Open Journal of Modern Hydrology
Vol.3 No.4(2013), Article ID:37790,8 pages DOI:10.4236/ojmh.2013.34023

The Influence of Land-Use on Water Quality in a Tropical Coastal Area: Case Study of the Keta Lagoon Complex, Ghana, West Africa

Angela M. Lamptey1*, Patrick K. Ofori-Danson1, Stephen Abbenney-Mickson2, Henrik Breuning-Madsen3, Mark K. Abekoe4

1Department of Marine and Fisheries Sciences, University of Ghana, Legon, Ghana; 2Department of Agriculture Engineering, Faculty of Engineering, University of Ghana, Legon, Ghana; 3Department of Geography and Geology, University of Copenhagen, Copenhagen, Denmark; 4Department of Soil Science, Faculty of Agriculture, University of Ghana, Legon, Ghana.

Email: *, *

Copyright © 2013 Angela M. Lamptey et al. This is an open access article distributed under the Creative Commons Attribution License, which permits unrestricted use, distribution, and reproduction in any medium, provided the original work is properly cited.

Received June 28th, 2013; revised July 28th, 2013; accepted August 5th, 2013

Keywords: Tropical Coastal Area; Keta Lagoon Complex; Floodplains; Water Quality Index; WHO Standards; Physico-Chemical Parameters; Ghana


The Keta Lagoon and its catchment areas in Ghana are influenced by intensive agriculture and the use of agro-chemicals. It has therefore, become necessary to assess the quality of water in the lagoon and the surrounding fresh water aquifers. In this study, a water quality index (WQI), indicating the water quality has been adopted. The WQI was determined on a basis of various physico-chemical parameters like pH, conductivity, turbidity, dissolved oxygen, calcium, magnesium, chloride, nitrates, ammonium and sodium. The index was used both for tracking changes at one site over time, and for comparisons among sites. The WQI was also employed to wells used for irrigation on farms along the Keta Sand Spit as well as that of the Keta Lagoon Complex and its surrounding floodplains, in order to ascertain the quality of water for public and livestock consumption, irrigation, recreation and other purposes. The WQI of the wells, Keta lagoon and its floodplains showed various degrees of poor water quality and therefore considered unsuitable for drinking and recreation. By WHO standards, this calls for intensive physical and chemical treatment of the water for human consumption.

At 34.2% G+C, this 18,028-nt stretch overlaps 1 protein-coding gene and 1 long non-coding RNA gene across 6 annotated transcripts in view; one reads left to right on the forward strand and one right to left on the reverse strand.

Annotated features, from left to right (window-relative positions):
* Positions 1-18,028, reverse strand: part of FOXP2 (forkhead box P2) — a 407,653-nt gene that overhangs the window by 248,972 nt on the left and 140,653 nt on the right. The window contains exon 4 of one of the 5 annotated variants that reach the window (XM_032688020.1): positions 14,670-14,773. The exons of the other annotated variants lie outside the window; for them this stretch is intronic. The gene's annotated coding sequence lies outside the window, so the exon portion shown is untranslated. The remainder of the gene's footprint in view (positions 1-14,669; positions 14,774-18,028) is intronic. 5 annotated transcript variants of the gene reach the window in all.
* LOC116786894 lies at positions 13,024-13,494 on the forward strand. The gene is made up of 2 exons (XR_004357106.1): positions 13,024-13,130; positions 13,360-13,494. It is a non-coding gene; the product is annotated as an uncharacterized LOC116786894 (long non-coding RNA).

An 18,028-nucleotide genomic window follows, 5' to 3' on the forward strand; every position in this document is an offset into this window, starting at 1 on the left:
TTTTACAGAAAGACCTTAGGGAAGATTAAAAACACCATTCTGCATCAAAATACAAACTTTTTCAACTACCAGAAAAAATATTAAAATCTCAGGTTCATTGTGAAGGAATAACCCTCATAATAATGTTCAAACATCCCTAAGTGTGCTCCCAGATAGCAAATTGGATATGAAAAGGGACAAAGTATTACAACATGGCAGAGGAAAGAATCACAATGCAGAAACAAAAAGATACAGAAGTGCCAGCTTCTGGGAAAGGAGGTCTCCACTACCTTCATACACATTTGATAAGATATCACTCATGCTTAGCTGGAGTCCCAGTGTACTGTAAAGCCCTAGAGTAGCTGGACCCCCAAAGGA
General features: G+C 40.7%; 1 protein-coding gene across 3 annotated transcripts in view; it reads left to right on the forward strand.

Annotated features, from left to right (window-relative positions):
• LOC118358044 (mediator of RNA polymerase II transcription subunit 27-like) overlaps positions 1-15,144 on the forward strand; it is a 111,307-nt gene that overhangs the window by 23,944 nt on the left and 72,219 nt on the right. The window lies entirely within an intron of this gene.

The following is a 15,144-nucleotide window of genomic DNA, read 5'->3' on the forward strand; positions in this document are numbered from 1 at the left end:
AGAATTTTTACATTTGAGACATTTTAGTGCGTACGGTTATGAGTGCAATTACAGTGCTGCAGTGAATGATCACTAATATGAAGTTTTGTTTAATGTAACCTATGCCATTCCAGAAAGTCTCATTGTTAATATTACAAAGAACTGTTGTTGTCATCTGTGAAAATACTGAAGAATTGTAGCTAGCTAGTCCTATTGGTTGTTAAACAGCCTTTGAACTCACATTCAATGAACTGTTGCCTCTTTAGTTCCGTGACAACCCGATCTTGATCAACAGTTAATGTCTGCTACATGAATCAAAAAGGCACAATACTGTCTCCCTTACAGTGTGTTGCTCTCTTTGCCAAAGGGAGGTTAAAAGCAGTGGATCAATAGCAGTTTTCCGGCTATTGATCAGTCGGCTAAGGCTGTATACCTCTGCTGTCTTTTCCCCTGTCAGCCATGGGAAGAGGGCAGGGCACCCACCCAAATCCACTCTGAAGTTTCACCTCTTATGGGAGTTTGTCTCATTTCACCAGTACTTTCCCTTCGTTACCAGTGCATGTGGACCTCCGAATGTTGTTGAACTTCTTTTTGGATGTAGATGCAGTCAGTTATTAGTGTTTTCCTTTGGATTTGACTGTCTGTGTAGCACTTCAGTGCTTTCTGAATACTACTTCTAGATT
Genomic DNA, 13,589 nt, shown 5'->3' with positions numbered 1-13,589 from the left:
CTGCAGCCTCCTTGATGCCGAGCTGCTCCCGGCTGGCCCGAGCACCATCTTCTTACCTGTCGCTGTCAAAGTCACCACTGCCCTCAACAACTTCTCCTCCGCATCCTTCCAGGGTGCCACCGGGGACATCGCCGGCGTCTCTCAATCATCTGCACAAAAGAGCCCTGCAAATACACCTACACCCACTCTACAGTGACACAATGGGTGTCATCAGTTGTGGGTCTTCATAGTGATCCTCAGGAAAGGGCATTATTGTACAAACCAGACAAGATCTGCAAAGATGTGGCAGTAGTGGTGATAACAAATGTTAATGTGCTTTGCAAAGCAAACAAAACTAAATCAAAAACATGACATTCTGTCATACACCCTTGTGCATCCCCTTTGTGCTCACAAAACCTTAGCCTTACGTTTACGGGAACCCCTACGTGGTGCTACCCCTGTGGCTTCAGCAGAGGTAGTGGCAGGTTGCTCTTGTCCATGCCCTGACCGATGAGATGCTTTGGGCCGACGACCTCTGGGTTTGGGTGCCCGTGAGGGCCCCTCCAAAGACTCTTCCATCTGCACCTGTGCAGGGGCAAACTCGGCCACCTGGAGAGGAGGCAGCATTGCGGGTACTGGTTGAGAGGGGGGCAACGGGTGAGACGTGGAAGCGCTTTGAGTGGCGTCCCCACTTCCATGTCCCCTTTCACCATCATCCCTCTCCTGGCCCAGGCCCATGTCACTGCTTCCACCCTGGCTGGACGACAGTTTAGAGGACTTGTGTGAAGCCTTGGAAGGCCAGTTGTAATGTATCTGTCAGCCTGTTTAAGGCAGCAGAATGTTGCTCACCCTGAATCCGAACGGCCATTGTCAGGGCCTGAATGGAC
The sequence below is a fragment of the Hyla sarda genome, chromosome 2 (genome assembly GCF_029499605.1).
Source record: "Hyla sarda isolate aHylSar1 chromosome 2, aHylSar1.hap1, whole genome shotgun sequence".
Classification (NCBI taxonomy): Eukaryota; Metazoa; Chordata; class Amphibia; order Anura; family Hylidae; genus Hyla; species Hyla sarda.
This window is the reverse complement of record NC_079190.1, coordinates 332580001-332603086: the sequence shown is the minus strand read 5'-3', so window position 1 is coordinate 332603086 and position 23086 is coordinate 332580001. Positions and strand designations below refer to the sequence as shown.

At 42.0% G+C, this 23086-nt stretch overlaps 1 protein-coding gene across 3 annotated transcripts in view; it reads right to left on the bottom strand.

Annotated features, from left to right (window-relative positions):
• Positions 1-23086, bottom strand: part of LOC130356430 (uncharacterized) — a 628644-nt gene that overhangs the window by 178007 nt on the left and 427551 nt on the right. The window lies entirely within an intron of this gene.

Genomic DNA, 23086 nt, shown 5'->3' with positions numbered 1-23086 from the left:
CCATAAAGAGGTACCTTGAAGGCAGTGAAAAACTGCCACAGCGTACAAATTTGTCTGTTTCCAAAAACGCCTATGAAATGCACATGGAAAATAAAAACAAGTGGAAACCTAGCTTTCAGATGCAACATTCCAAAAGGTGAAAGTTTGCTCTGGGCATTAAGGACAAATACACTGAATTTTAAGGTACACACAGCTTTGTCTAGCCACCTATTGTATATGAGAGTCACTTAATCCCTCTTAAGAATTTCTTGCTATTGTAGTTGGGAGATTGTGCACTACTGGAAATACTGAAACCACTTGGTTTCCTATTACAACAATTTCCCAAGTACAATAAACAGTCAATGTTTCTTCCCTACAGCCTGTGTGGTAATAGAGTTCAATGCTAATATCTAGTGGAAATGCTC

1. Introduction

The rapid development of sprinkler irrigation through the shallot (Allium spp.) horticulture system on the Keta sand spit (Figure 1) of Ghana has introduced a heavy nutrient load on the soils [1] due to the application of manure and fertilizers. This is partly because the soil is naturally very poor in plant nutrients and partly due to the truncation of nutrient when crops are harvested and sold. In the past, bat droppings and rotten fish were used as manure, but today imported cow dung and poultry droppings are the main sources of organic manure used in the farmlands [1]. Cow dung is normally applied before planting, and in every growing season about 1.3 kg/m2 of cow dung is applied. Since the 1970s chemical fertilizers such as NPK have been applied by some farmers [1]. This has increased the transport of nutrients from run-offs to coastal waters including the Keta Lagoon Complex, and therefore the increased risk of eutrophication, thereby reducing the water quality of the lagoon and subsequently a decline in the fishery [2].

Formerly the people of this area were mainly fishermen and grew a few vegetables for domestic consumption and coconuts for sale. In the 1930s the coconut production collapsed because of the Cape St. Paul disease, and the rapidly increasing population compelled the people to give up the old agricultural systems and develop intensive horticulture based on vegetable production [1,3]. Typical vegetable production systems of the Keta area are shallots, pepper, okra, tomatoes, carrots, which are grown all year round based on irrigation with groundwater from small wells using the rope and bucket method [1]. This system is highly dependent on the application of organic manure and irrigation, the later due to the semiarid climate of the region [2,4].

Figure 1. Satellite image of Keta Sand Spit (arrowed) (Google Maps, 2003).